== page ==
Halifax is an industrial town located at the foot of the Pennines, on the western edge of Yorkshire. It developed during the Renaissance as a trading place for wool and it later became a large mill town with the Industrial Revolution. Cotton and woollen mills remained the largest employers in town until the last decades of the 20th century, when the textile industry collapsed.
Although it was primarily a place for textile production, Halifax was also the birthplace of two leading British banks – Halifax Bank and Yorkshire Bank. It is also home to the Quality Street confectionery company, which still has its plant near the train station.
As with many towns in this part of Yorkshire, Halifax is now quite a deprived place. Although it may seem dismall at first sight, Halifax however has quite a few places of interest.
The town centre is very Victorian as well as very typical of West Yorkshire, with many buildings constructed with the local distinct yellowy sandstone. The Borough Market, an indoor market completed in 1895, is very similar to the Leeds Market. The Town Hall, which looks quite odd with its pyramid-shaped clocktower, was designed by Sir Charles Barry, architect of the Houses of Parliament in London.
The main place of interest in town is the grand Piece Hall, a cloth market built in 1779. It forms a huge courtyard surrounded by columned galleries on four sides. The galleries comprise more than 300 rooms, in which merchants would sell their cloths. The rooms have been turned into independent shops, bars and art galleries and the place is quite trendy, with souvenir shops, hobby shops, cloths shops and the like. The Piece Hall is overlooked by the tower of Square Church which houses a cultural centre. The tower was added in 1855 and it is Neogothic, but the church itself is a brick building dating from the 18th century.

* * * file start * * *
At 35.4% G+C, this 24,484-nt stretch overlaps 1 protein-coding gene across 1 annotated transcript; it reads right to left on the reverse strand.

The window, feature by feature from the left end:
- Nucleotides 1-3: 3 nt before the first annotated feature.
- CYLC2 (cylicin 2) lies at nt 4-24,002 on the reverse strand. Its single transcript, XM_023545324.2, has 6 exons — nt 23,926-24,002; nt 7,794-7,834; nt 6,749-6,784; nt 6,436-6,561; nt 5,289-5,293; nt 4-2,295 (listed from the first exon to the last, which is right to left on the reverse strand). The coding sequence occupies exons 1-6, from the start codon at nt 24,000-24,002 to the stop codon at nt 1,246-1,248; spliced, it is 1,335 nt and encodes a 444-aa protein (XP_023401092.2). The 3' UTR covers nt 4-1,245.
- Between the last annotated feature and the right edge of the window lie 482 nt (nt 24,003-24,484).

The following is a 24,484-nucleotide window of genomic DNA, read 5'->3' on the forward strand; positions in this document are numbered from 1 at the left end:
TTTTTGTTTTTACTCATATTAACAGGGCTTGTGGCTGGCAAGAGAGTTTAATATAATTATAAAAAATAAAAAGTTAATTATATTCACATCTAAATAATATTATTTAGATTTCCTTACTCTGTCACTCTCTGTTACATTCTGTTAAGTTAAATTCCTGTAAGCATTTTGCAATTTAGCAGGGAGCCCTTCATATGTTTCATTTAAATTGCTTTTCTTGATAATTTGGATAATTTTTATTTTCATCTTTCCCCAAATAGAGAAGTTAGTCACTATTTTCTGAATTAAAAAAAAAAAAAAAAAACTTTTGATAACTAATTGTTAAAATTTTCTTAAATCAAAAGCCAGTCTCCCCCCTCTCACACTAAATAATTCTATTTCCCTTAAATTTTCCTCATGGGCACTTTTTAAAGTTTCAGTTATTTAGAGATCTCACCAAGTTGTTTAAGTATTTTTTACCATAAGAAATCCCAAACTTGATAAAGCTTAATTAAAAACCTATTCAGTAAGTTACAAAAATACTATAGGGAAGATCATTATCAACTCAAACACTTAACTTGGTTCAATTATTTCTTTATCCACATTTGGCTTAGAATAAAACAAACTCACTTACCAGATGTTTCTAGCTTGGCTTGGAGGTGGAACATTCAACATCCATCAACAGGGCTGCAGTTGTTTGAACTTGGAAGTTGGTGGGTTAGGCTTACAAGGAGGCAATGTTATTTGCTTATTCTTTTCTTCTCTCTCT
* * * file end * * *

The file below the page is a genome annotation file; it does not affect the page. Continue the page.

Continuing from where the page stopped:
The main church in Halifax is Halifax Minster. It dates back from the 15th and 16th centuries. The outside is quite dark and bleak, but the inside is bright and rich in terms of decoration. There is a nice painted ceiling and box pews dating from the 17th century.
Outside of centre stands Wainhouse Tower, which is 275ft high. It was built as a chimney for a dye work but it was never used as such and its owner had it transformed into a folly for his estate. Viewing platforms were added at the top. It is open on bank holidays (see website).
Just north of the town centre, there is a noisy flyover as well as a nicer Victorian bridge, completed in 1871. Just behind stands Dean Clough, once the largest carpet factory in the world. It still comprises around ten different buildings, spanding over half a mile. The complex, once known as Crossley’s Carpets, was built in different stages from 1841 to 1869. It employed around 5,000 people at the turn of the 20th century, but it eventually closed in 1983.
The mill was redeveloped in the 1980s, in a similar way as Salt’s Mills in Saltaire (it was actually one of the first mills in England to undergo redevelopment, and it paved the way to many other regenerations). The huge buildings were turned into office spaces and leisure areas, with a theatre, a hotel, cafés and restaurants. D Mill houses art galleries and a souvenir shop and library.
Some of the galleries present permanent exhibitions, showing the private collection of Dean Clough. Most of the rooms are dedicated however to temporary exhibits, with a focus on contemporary British art. The whole place is huge and there are pictures hanging everywhere, from the standard exhibition halls to office corridors. Some paintings can be bought. Open daily, free entry, see website for details.
Halifax has three museums. The main one is Bankfield Museum, which is dedicated to local history and more specifically the textile industry. It is set in a former villa north of the town centre. There is also a large exhibit about the local Duke of Wellington’s Regiment (website). In the town centre, just behind the Piece Hall, there is the Calderdale Industrial Museum, which is small and only open on Saturdays (website). Next to the station, Eureka is a children museum of national significance focusing on science (website).
Just outside of Halifax, the Tudor manor of Shibden Hall should not be missed.